Late 1940s: The Beginning of a Population Explosion
“If the old woman who accommodated all the children in her shoe has any extra footgear, overcrowded schools of Rochester’s suburban area would be quick to buy them.” That’s how Rochester Times-Union reporter Andrew Wolfe described challenges facing the newly formed Rush-Henrietta Central School District in 1949. The newspaper account was titled, “Suburban Schools, Swamped by Growing Flood of Students, Face Need for New Building Construction.”
It was an amazing turn of events. Only three years before, local residents voted to centralize school operations. The Rush-Henrietta Central School District opened July 1, 1947; George Yackel, former principal in Rush, was named its principal.
By 1948, at least 600 students attended our schools. District leaders realized that a new, large building that would be home to all of them was a wise idea. What they didn’t see - what no one could see - was that the school district and community soon would become a powerful magnet for families interested in moving from the city. During the next two decades, Rush-Henrietta’s student population would grow from a manageable 600 students to an incredible 11,000.
This unexpected influx of students resulted in added pressure to plan even more carefully. After residents approved the creation of the district, Rush and Henrietta students remained scattered about the two towns. Makeshift classrooms were found in an assortment of places, including the Rush Methodist Church, Rush Town Hall, East Henrietta’s Union Congregational Church, and what was described by the Democrat and Chronicle as a “cinder block garage near the East Henrietta High School.”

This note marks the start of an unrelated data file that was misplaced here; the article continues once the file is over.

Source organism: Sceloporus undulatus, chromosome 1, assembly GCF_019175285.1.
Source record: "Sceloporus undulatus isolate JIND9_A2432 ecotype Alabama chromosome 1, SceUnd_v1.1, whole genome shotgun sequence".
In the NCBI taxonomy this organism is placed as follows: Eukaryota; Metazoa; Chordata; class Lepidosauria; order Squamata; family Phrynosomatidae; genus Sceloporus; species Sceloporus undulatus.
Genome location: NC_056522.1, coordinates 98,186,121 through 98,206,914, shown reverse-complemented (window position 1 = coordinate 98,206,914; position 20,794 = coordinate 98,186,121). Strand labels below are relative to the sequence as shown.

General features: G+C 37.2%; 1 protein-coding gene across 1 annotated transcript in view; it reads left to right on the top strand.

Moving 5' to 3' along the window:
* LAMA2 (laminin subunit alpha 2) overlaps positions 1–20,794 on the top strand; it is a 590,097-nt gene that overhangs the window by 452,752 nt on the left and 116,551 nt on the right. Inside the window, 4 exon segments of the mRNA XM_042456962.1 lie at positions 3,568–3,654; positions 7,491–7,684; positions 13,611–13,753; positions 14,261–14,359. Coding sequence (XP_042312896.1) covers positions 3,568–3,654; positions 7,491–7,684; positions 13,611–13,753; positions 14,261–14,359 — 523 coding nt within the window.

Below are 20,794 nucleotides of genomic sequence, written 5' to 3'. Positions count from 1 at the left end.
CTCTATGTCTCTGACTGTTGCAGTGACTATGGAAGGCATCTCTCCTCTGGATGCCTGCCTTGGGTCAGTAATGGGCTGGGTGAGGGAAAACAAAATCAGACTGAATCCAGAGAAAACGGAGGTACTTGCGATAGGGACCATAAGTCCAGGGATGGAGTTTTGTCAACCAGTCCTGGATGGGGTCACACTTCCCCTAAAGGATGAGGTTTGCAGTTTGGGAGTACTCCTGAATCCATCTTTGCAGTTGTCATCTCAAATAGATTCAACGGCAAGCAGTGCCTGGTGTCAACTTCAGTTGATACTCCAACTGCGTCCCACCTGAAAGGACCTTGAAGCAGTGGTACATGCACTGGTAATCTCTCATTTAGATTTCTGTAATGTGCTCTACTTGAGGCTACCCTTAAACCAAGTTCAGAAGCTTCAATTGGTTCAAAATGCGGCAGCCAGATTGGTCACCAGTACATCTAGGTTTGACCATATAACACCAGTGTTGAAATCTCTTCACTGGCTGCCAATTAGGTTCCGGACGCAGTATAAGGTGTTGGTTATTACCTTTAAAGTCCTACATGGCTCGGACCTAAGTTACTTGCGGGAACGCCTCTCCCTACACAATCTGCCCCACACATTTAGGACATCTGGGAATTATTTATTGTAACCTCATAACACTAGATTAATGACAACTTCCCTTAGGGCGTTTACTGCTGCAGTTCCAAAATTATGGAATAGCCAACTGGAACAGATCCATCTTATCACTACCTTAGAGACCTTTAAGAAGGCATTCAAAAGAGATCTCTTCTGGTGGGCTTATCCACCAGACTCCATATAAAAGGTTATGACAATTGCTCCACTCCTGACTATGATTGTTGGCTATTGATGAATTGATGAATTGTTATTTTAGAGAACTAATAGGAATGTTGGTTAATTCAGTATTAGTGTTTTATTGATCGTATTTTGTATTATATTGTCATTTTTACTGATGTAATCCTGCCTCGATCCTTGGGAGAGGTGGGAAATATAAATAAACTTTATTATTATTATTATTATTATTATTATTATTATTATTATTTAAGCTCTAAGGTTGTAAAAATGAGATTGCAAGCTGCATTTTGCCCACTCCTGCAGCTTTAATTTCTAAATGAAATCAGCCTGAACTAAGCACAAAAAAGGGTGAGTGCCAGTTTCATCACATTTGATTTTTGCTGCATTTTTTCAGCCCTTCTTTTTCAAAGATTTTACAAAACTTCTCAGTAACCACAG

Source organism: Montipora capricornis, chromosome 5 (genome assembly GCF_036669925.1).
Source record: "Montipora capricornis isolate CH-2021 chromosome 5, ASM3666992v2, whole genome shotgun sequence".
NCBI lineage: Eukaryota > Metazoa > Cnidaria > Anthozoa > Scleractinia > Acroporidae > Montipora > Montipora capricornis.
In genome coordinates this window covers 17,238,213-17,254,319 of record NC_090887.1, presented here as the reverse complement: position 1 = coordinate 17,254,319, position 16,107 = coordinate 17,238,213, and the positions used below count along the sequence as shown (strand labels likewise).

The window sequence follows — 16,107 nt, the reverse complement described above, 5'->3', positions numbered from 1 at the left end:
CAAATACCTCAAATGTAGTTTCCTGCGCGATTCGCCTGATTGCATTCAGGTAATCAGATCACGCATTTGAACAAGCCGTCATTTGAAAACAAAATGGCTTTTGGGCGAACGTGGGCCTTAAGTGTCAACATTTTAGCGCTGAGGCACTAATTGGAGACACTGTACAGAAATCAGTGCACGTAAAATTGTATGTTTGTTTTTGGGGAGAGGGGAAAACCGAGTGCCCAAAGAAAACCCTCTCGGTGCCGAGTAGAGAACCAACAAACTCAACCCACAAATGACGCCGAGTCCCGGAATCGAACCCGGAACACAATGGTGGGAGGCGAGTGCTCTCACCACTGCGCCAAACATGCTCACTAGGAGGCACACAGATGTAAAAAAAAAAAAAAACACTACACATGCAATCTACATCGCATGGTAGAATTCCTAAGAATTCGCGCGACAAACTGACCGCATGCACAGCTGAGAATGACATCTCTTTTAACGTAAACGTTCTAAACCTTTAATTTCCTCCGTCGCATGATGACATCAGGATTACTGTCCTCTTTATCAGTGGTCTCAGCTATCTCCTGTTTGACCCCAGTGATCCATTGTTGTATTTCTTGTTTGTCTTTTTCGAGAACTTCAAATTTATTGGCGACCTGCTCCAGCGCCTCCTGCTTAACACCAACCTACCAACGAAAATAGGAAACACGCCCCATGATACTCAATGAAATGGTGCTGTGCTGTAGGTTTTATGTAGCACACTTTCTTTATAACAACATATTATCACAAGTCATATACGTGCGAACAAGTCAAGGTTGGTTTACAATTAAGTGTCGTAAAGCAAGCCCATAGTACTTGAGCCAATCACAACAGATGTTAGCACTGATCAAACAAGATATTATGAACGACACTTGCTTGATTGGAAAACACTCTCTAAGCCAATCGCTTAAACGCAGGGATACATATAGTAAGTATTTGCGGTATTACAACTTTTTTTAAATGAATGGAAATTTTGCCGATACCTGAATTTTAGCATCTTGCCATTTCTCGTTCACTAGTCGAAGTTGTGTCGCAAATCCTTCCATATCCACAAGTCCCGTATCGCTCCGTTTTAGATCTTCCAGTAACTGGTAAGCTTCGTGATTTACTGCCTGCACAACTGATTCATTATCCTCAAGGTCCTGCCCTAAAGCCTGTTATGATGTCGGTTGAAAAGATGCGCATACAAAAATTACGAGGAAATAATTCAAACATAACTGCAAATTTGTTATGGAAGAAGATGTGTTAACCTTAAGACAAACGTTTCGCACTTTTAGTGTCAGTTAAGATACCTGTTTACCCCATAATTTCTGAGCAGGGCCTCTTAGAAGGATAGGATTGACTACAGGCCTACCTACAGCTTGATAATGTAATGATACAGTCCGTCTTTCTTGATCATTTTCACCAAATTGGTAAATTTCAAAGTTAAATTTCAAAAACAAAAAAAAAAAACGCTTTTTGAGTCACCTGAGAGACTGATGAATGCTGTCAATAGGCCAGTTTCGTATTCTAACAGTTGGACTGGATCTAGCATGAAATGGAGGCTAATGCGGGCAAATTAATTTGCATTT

Newspaper accounts from the time explained the unforeseen challenges that would test district leaders and community residents. Once the new district was formed, people began moving to the suburbs at an unprecedented rate, and Rush-Henrietta was no exception. Our community was viewed as an appealing place to live, and the new school district played no small role in shaping this public perception.
Dr. John Parker, longtime teacher and district administrator for whom Rush-Henrietta’s Parker Administration Building is named, likened the population explosion to a brush fire. "We had no way of knowing how much more school facilities we needed when we centralized in the late forties," he once said.
The next step for the fledgling district was to build the new school. Our next post will focus on that important milestone.
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